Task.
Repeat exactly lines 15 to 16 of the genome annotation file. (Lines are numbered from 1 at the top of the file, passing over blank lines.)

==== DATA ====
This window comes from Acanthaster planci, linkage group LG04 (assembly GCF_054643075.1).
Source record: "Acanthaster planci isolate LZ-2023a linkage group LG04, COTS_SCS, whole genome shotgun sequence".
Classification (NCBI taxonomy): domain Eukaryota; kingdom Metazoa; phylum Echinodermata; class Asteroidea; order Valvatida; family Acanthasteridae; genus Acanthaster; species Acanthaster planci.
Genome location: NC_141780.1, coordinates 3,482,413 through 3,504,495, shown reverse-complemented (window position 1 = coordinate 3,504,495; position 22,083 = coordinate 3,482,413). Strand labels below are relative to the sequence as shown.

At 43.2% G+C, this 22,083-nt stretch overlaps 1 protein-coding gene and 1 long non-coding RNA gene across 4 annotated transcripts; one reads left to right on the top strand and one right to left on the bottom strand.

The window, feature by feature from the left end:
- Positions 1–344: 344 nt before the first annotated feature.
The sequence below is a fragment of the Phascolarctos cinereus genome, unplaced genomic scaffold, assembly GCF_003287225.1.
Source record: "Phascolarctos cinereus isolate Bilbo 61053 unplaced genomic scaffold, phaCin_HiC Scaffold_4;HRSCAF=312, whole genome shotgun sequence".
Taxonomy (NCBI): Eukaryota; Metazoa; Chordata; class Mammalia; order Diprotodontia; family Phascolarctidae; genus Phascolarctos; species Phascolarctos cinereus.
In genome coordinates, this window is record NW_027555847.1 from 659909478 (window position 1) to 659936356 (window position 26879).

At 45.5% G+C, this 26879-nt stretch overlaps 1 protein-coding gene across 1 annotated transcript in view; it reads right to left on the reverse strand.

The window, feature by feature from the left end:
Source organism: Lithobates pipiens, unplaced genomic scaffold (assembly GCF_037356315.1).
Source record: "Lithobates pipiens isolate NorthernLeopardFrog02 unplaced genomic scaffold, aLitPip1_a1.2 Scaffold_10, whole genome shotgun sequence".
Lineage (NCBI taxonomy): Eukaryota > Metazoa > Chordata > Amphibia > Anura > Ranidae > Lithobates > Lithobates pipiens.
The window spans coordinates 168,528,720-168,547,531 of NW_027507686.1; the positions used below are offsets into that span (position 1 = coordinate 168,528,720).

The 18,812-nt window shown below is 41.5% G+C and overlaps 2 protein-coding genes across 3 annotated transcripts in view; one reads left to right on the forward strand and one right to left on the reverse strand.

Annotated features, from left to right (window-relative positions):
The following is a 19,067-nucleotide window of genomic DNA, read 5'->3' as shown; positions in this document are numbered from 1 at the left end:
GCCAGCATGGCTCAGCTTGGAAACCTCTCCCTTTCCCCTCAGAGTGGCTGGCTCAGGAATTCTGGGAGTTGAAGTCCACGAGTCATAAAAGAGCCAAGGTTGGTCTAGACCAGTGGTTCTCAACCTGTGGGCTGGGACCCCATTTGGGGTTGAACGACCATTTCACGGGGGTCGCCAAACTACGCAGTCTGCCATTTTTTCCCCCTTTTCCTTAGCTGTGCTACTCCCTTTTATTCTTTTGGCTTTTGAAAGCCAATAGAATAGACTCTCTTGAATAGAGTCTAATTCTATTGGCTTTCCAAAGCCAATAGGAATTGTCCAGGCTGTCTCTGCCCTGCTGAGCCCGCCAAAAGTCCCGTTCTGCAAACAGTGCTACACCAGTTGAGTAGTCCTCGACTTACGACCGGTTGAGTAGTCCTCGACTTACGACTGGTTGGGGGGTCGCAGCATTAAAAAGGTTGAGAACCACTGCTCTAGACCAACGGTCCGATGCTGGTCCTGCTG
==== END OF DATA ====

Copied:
Source record: "Lithobates pipiens isolate NorthernLeopardFrog02 unplaced genomic scaffold, aLitPip1_a1.2 Scaffold_10, whole genome shotgun sequence".
Lineage (NCBI taxonomy): Eukaryota > Metazoa > Chordata > Amphibia > Anura > Ranidae > Lithobates > Lithobates pipiens.